Hello from a very wet and windy UK, and to those of you here in the UK who are affect by the flooding my thoughts are with you and what you are going through at the moment puts my “Annus horribilis 2013 ” into perspective.
The biggest issue once the flooding has cleared away and all other aspects of life are back to normal isn’t the amount of water that covered the ground but what was in that water, sewage etc. so be very careful of how you deal with this.
On The Plot This Month
Weather and ground conditions permitting you can direct sow broad beans and some early peas. Also if you have them you can start to chit your seed potatoes. Shallots can be planted now but will benefit from the protect of a cloche. If the soil is warm enough (hmmm!) you can also sow parsnips this month, but I prefer to wait until March or even April to do this, as I get a better germination rate with the soil being warmer.
The following can be started off in a greenhouse or ploytunnel or even a windowsill, turnips, spinach and summer cabbage, it is also possible to start your onions from seed but they do need a constant min temperature of 15 degrees centigrade so maybe a windowsill in a cooler room is best for them.
This Months Harvest
We should be able to harvest leeks, parsnips Swedes and turnips, it is a good idea to cover them with fleece so that the ground does not freeze around them making it hard to dig them up. And from the brassica family brussells sprouts, chard, kale and early sprouting broccoli should all be available.
As mentioned earlier shallots do benefit from protection is planted out now, Harrod Horticultural have a special offer on their lowgrow super cloche with a saving of £30 when you buy 3. Further details can be found here http://www.growingyourownveg.com/resources.php
Last month saw a right mix bag of weather, bight sunshine and blue skies but pretty cold dropping to freezing at night, then rain and more rain for days on end, plus a good dollop of snow thrown in as well. Just about 12 months I was advising people to prepare for hosepipe bans and drought, so of course we had the wettest year ever. However I still think we should be prepared for a long dry spell (yes I know we only get one of those every 2000 years).
I am often asked if growing your own food can save you money, well the answer to that is too look at what has happened to food prices in the shops, they have gone through the roof. Mainly due to the wet year we had last year, it wasn’t just gardeners who were under water but farmers too. There’s thousands of acres that are only just drying out enough to cultivate now.
I can only see food prices continuing to go up, as the world population increases, more land used for housing and not growing, plus the changing climate will mean more extreme weather which does not help farming.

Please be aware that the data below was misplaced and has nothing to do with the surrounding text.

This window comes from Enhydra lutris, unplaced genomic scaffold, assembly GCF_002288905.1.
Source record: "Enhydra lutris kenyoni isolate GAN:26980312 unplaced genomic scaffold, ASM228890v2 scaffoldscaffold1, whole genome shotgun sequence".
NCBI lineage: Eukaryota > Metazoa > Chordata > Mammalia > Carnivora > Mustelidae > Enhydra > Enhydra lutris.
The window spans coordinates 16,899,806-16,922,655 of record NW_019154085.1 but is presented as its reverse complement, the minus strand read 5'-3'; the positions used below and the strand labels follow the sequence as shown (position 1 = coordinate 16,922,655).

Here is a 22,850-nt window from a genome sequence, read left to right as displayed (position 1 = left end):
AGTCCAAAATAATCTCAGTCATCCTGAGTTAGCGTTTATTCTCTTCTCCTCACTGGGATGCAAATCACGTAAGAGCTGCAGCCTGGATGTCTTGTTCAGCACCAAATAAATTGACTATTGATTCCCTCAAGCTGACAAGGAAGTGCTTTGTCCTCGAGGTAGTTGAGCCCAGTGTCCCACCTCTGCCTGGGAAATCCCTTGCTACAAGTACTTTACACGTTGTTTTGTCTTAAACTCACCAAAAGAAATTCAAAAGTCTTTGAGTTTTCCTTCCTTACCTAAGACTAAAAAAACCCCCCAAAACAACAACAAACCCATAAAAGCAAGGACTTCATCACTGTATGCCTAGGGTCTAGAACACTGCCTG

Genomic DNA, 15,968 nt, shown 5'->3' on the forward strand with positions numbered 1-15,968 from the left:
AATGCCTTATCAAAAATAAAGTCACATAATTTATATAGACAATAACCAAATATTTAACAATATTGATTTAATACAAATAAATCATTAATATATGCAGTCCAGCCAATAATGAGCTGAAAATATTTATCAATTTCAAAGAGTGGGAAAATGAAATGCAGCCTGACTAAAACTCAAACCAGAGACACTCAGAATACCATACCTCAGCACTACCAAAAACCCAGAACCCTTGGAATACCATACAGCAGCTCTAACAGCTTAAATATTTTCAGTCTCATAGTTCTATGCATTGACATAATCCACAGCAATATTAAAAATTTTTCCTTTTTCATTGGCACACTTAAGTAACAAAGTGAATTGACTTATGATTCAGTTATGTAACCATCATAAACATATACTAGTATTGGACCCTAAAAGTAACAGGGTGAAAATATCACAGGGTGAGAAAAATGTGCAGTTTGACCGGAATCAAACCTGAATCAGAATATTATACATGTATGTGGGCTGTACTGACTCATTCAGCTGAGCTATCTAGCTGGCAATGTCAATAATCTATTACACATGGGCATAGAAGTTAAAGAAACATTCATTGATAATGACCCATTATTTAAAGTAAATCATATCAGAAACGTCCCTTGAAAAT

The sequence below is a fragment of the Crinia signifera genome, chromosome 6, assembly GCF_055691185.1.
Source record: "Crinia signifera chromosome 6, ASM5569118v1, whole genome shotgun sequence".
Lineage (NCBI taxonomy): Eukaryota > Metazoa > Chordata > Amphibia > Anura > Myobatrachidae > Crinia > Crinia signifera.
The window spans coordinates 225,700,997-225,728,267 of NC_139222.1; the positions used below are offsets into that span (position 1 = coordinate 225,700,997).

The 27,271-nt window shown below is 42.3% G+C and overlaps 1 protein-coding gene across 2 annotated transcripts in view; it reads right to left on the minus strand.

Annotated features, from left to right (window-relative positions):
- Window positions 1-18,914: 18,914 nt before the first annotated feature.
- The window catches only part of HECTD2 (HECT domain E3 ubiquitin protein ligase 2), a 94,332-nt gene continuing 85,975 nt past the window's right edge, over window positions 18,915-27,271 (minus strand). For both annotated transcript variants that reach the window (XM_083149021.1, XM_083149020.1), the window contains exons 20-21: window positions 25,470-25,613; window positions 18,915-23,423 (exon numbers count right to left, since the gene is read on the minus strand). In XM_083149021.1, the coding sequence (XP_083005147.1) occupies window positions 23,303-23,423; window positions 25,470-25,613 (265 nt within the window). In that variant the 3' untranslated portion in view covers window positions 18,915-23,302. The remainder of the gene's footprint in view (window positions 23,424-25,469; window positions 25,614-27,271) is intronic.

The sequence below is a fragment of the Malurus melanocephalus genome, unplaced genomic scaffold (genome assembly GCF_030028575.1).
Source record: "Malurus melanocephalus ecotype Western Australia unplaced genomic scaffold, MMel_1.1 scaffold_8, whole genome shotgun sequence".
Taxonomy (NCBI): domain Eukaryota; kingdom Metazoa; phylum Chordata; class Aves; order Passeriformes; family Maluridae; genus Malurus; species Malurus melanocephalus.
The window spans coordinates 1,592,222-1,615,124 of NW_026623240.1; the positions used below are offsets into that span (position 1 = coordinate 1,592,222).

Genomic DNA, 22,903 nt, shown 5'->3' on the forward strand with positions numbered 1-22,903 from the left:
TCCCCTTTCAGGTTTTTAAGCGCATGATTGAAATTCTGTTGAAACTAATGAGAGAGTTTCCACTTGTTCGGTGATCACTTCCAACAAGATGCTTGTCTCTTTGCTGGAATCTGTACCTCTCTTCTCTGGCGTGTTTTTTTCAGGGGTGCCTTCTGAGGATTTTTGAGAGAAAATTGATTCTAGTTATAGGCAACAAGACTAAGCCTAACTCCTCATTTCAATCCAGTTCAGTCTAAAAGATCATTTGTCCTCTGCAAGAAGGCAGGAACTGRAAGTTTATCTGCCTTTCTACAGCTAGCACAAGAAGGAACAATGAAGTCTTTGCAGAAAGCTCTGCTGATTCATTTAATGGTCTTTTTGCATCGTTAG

There is another reason for growing your own and that is you know what has been done to produce the food you are eating. Given the latest news about horsemeat appearing in so called beef products, plus other stories of food not being what the label says it is can we really trust the food supply chain?
You do not need to go totally organic as long as you know what has been used and are happy with it.
Unfortunately it is not viable for all of us to produce our own meat but we can at least control what is used to produce our fruit and vegetables.
Ok enough of the moaning on with the gardening.
If the weather permits now is the time to be planting the onion and shallot sets, mid March should be the start of planting those early potatoes you have been chitting.
Broad beans, Brussels sprouts, early peas, and parsnips can all be sown this month.
Indoors you can sown tomatoes and peppers.
Now is the time to harvest any leeks and parsnips that are still in the ground .
You can still plant bare rooted cane fruit bushes.
So here we are in February already and some of us will have already started off seedlings etc. which is why some of the old timers call February the impatient month.
We are all desparate to get back out into the garden and get going. But the trouble with this month is that we can end it with two feet of snow or glorious sunny skies and there is just no way to tell which it is going to be.
The biggest issue with starting seeds of even indoors is the lack of daylight hours (as may experiment to grow carrots indoors during December and january proved), the lack of light leads to weak leggy seedlings that either die off or do not seem to do as well as those started off a little later.
The use of grow lights can give you a bit of a head start however unless you are growing on a commercial scale is the cost of the equipemnt and the electricity worth it?
There is a simple trick that can help to increase the amount of light the seedlings reciev and that is to place a mirror (a bit of aluminium filon on some cardboard will do) a the back of the seedlings to reflect light back onto them. Just remember to turn the tray around each to help prevent the seedling be drawn to wards the window.
If you plan to grow potatoes this year you should now be starting to chit them, but be careful if you are doing so in a shed or garage as if we get a realy cold night (such as last night) the cold can damage the chits and almost certainly prevent you from getting a good crop. The best thing to do is to provide some protection with some fleece at night when the temperature is predicted to drop.
Also this month
It is the last chance to prune any apples / pear4s that need it as the sap will soon start to rise again. It is also time to cut down the Autumn fruiting raspberries and to prune the balckcurrents.
If you do plan to plant out / direct sow it is a good idea to cover the ground with either cloches or agricultural fleece a couple of weeks before so that the soil has the chance to warm of a couple of degrees.